||Understanding Flexible Sigmoidoscopy
What is flexible sigmoidoscopy?
Flexible sigmoidoscopy lets your doctor examine the lining of the
rectum and a portion of the colon (large intestine) by inserting a
flexible tube about the thickness of your finger into the anus and
slowly advancing it into the rectum and lower part of the colon. If
your doctor has recommended a flexible sigmoidoscopy, this brochure
will give you a basic understanding of the procedure - how it is performed,
how it can help, and what side effects you might experience. It can't
answer all of your questions, since a lot depends of the individual
patient and the doctor.
Please ask your doctor about anything you don't understand.
What preparation is required?
Your doctor will tell you what cleansing routine to use. In general,
preparation consists of one or two enemas prior to the procedure but
could include laxatives or dietary modifications as well. However,
in some circumstances your doctor might advise you to forgo any special
preparation. Because the rectum and lower colon must be completely
empty for the procedure to be accurate, it's important to follow your
doctor's instructions carefully.
Should I continue my current medications?
Most medications can be continued as usual. Inform your doctor about
medications that you're taking - particularly aspirin products or
anticoagulants (blood thinners) -- as well as any allergies you have
to medications. Also, tell your doctor if you require antibiotics
prior to dental procedures, because you might need antibiotics prior
to sigmoidoscopy as well.
What can I expect during flexible sigmoidoscopy?
Flexible sigmoidoscopy is usually well-tolerated. You might experience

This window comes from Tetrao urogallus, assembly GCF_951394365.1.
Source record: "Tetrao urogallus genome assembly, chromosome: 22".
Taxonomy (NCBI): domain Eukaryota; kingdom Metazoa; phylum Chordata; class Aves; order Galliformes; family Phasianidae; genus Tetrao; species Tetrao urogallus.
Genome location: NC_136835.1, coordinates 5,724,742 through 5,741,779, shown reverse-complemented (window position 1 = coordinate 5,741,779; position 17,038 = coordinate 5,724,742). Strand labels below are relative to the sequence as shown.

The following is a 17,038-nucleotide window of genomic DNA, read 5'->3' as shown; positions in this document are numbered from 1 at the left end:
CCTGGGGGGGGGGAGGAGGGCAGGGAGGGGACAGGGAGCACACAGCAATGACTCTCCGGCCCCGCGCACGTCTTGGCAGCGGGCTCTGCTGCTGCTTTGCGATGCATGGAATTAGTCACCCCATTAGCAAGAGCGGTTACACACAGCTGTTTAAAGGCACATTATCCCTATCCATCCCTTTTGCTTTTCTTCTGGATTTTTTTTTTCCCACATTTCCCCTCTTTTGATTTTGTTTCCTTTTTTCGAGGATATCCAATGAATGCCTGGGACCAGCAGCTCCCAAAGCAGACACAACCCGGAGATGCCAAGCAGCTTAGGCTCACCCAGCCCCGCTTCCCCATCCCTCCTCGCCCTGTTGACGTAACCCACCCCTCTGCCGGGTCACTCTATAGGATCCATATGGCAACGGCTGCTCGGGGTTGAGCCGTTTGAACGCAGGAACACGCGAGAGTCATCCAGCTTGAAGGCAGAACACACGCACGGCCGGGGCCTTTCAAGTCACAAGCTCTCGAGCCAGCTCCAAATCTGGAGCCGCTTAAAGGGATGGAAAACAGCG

a feeling of pressure, bloating or cramping during the procedure.
You will lie on your side while your doctor advances the sigmoidoscope
through the rectum and colon. As your doctor withdraws the instrument,
your doctor will carefully examine the lining of the intestine.
What if the flexible sigmoidoscopy finds something abnormal?
If your doctor sees an area that needs further evaluation, your doctor
might take a biopsy (sample of the colon lining) to be analyzed. Biopsies
are used to identify many conditions, and your doctor might order
one even if he or she doesn't suspect cancer. If your doctor finds
polyps, he or she might take a biopsy of them as well. Polyps, which
are growths from the lining of the colon, vary in size and types.
Polyps known as "hyperplastic" might not require removal,
but benign polyps known as "adenomas" are potentially precancerous.
Your doctor might ask you to have a colonoscopy (a complete examination
of the colon) to remove any large polyps or any small adenomas.
What happens after a flexible sigmoidoscopy?
Your doctor will explain the results to you when the procedure is
done. You might feel bloating or some mild cramping because of the
air that was passed into the colon during the examination. This will
disappear quickly when you pass gas. You should be able to eat and
resume your normal activities after leaving your doctor's office or
the hospital, assuming you did not receive any sedative medication.
What are possible complications of flexible sigmoidoscopy?
Flexible sigmoidoscopy and biopsy are safe when performed by doctors
who are specially trained and experienced in these endoscopic procedures.
Complications are rare, but it's important for you to recognize early
signs of possible complications. Contact your doctor if you notice
severe abdominal pain, fevers and chills, or rectal bleeding of more
than one-half cup. Note that rectal bleeding can occur several days
after the biopsy. ASGE Patient Education brochures are available for
purchase in packs of 50. Download order form.
ASGE - The Source for Colonoscopy and Endoscopy
The preceding information is intended only to provide general information
and not as a definitive basis for diagnosis or treatment in any particular
case. It is very important that you consult your doctor about your